GORE, Va. – Engineers Without Borders International is bringing its expertise in solar technology to the United States, after spending decades honing its skills working to improve the lives of impoverished populations in developing countries.
The Shepherdstown-based organization is beginning an effort to educate students and homeowners about the nature and benefits of solar technology at the Land Celebration Center in Gore, Va.
EWBI recently taught a seminar to a group of local eighth-grade science students.
“We had eighth-grade students come out. The science teachers just loved it. They went nuts over it.”
The classes allow students and homeowners to get hands-on experience with solar panels, using them to drive water pumps and other electrical equipment.
“The whole idea is for homeowners to get used to solar – not to be afraid of it,” said Roger Ethier, the executive director of EWBI.
Ethier said the classes, beginning soon, will help homeowners with three important aspects of moving to solar photovoltaic panels, which convert solar energy into electricity. Classes will help homeowners with design and pricing of solar systems, and show the procurement process for solar equipment. The classes will also give homeowners an understanding of the basic science and operations of solar photovoltaics.
“This is a simple technology, and it’s cost-effective,” Ethier said. “If you can afford the initial capital investment the payback, in my view, is well worth it. In six to 10 years the electricity you will be getting back is gravy, is free. You buy the thing today, you’ll be able to send your kids to school years later because of the savings.”
The most substantial barrier to entry, Ethier points out, is the initial cost of procuring and installing a solar system.
“It costs between $15,000 and $40,000, but you can decrease that cost 20 percent by doing it yourself,” Ethier said. “We want to teach the homeowners how to do the work themselves.”
Ethier explained that there are many ways for homeowners to get the initial capital to invest in solar systems, including home equity loans or rolling the cost of a solar system into the cost of a home when it is first built.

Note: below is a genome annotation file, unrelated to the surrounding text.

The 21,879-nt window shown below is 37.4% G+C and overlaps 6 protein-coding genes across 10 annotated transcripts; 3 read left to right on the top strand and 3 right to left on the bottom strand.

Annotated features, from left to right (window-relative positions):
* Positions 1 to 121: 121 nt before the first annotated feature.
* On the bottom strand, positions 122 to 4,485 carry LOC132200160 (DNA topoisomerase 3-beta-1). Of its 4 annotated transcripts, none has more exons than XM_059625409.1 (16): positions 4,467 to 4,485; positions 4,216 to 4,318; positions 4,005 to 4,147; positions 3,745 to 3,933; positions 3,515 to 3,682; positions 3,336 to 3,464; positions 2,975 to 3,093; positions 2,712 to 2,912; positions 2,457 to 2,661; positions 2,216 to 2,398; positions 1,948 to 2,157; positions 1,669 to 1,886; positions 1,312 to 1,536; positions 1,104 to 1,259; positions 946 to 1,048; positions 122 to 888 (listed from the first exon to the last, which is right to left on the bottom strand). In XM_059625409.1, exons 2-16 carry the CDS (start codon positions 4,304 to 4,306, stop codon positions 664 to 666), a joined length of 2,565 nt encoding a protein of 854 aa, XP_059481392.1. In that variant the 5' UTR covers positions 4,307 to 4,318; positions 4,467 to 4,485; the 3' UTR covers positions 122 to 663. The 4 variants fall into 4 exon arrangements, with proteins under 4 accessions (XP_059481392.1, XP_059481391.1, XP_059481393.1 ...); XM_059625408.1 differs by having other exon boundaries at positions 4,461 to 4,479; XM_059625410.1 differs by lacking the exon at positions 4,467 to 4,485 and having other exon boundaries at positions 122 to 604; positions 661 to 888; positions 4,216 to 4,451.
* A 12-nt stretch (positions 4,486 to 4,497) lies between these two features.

He said switching to solar can be an excellent investment for long-term homeowners and that pays for itself in short order.
“What I’ve found in this area … is that there is a payback in about six years. And the life expectancy of these panels is the life of the building. So it can be anywhere from 25 to 50 years. So after six years … it’s all free electricity. You’ve paid back your initial investment and all that you are generating you get for free.”
Ethier also points out that when solar panels produce excess energy, homeowners can actually be paid for selling electricity back to their energy company.
“The extra goes back into the grid, and they get paid for that,” Ethier said. “The utilities, by law, are required to pay retail back.”
And there are few, if any, upkeep costs associated with a home solar system, said Ethier. “The systems pretty much take care of themselves.”
EWBI’s only other U.S.-based solar project – for a farm near Mount St. Helens in Oregon – demonstrates the resilience of solar panels, said Ethier.
“When Mount Saint Helens blew, there was about three quarters of an inch of dust on the panels. All we did was wait for it to rain, and once it rained it washed (the dust) off. There was no problem. The systems were still operational.”60s,” Ethier said.
Ethier said he is surprised that renewable energy sources like solar and wind have not caught on more rapidly in the U.S.
“I come back to this country and I can’t believe that there is not much going on with renewables. There is more going on with renewables in developing countries than here in the United States.”
Most recently, Ethier traveled to the village of Kyabirakawa in southwestern Uganda to install a solar-powered water pumping system that is providing a reliable source of water to a school, orphanage and hospital as well as for local residents’ daily use.
“There’s a lot of kids on the streets because of malaria, AIDS and cancer. The nuns are taking them off the street and putting them in schools,” Ethier said. “We got involved with them about three years ago. We went over just on a goodwill trip. The conditions just blew my mind. It took me about two months to get over it, and I still choke up.”
Kyabirakawa had existing electric pumps to fill reserve water tanks. However, in an area where electricity is out between 50 and 80 percent of the time, Ethier said the water supply was highly unreliable.
The consequences of this unreliable, limited water system were palpable.
“Women in these countries do most of the work in the gardens and fields. They also pull buckets of water up from the well by rope,” Ethier said. “With this system, you have a storage tank with a faucet, and the women can just go there to fill their buckets.”
The local hospital was unable to use their flush toilets, and water had to be carried in by children in buckets – a situation that was less than ideal for a hospital, where cleanliness is a top priority.
“The next project is to put flush toilets in the schools for 2,000 kids.”
EWBI replaced their aging electric water pump with a new solar-powered pump.
“With this new pump, powered by solar, all of the storage tanks can be filled in 1 1/2 hours,” Ethier said. “That pump is going to be in there for 50 or 60 years – long after I am gone.”
The new pump was also able to draw much more water out of the aquifer, increasing the possibilities for local agriculture.
“We found that there was about four and a half times as much usable water in the aquifer than what they were using,” he said.
— Bryan Clark can be reached at firstname.lastname@example.org.